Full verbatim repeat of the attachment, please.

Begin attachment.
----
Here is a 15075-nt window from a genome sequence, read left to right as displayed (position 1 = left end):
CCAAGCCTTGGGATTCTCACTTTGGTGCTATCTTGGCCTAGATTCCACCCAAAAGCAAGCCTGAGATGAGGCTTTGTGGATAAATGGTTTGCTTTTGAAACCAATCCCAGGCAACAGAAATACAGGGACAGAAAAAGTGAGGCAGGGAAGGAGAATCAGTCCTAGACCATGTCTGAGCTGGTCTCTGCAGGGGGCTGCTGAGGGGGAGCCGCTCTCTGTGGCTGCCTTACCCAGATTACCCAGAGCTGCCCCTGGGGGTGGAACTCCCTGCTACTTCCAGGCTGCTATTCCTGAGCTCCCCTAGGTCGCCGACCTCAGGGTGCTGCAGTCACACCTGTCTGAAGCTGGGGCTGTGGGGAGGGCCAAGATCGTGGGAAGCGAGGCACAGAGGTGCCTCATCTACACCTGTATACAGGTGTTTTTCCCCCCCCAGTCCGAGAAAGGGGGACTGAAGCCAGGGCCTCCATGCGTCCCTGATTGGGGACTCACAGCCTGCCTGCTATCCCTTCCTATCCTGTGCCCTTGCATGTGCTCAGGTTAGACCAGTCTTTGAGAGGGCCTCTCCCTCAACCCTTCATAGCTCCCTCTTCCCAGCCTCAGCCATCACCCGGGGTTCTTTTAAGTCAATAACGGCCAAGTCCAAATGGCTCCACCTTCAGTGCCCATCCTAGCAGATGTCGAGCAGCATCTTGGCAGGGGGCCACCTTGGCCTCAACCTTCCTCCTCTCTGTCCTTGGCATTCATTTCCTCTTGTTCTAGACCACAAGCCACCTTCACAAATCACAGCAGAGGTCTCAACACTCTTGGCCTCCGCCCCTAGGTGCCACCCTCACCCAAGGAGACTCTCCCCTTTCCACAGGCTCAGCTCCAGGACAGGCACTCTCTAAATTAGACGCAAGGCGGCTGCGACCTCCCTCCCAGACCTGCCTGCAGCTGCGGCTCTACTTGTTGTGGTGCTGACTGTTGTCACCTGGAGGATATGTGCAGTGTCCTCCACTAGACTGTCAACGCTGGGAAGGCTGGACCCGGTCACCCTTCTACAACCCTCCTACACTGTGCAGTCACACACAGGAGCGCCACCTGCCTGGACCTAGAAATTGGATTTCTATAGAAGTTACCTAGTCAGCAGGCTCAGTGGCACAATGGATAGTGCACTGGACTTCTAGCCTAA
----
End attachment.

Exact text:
Here is a 15075-nt window from a genome sequence, read left to right as displayed (position 1 = left end):
CCAAGCCTTGGGATTCTCACTTTGGTGCTATCTTGGCCTAGATTCCACCCAAAAGCAAGCCTGAGATGAGGCTTTGTGGATAAATGGTTTGCTTTTGAAACCAATCCCAGGCAACAGAAATACAGGGACAGAAAAAGTGAGGCAGGGAAGGAGAATCAGTCCTAGACCATGTCTGAGCTGGTCTCTGCAGGGGGCTGCTGAGGGGGAGCCGCTCTCTGTGGCTGCCTTACCCAGATTACCCAGAGCTGCCCCTGGGGGTGGAACTCCCTGCTACTTCCAGGCTGCTATTCCTGAGCTCCCCTAGGTCGCCGACCTCAGGGTGCTGCAGTCACACCTGTCTGAAGCTGGGGCTGTGGGGAGGGCCAAGATCGTGGGAAGCGAGGCACAGAGGTGCCTCATCTACACCTGTATACAGGTGTTTTTCCCCCCCCAGTCCGAGAAAGGGGGACTGAAGCCAGGGCCTCCATGCGTCCCTGATTGGGGACTCACAGCCTGCCTGCTATCCCTTCCTATCCTGTGCCCTTGCATGTGCTCAGGTTAGACCAGTCTTTGAGAGGGCCTCTCCCTCAACCCTTCATAGCTCCCTCTTCCCAGCCTCAGCCATCACCCGGGGTTCTTTTAAGTCAATAACGGCCAAGTCCAAATGGCTCCACCTTCAGTGCCCATCCTAGCAGATGTCGAGCAGCATCTTGGCAGGGGGCCACCTTGGCCTCAACCTTCCTCCTCTCTGTCCTTGGCATTCATTTCCTCTTGTTCTAGACCACAAGCCACCTTCACAAATCACAGCAGAGGTCTCAACACTCTTGGCCTCCGCCCCTAGGTGCCACCCTCACCCAAGGAGACTCTCCCCTTTCCACAGGCTCAGCTCCAGGACAGGCACTCTCTAAATTAGACGCAAGGCGGCTGCGACCTCCCTCCCAGACCTGCCTGCAGCTGCGGCTCTACTTGTTGTGGTGCTGACTGTTGTCACCTGGAGGATATGTGCAGTGTCCTCCACTAGACTGTCAACGCTGGGAAGGCTGGACCCGGTCACCCTTCTACAACCCTCCTACACTGTGCAGTCACACACAGGAGCGCCACCTGCCTGGACCTAGAAATTGGATTTCTATAGAAGTTACCTAGTCAGCAGGCTCAGTGGCACAATGGATAGTGCACTGGACTTCTAGCCTAA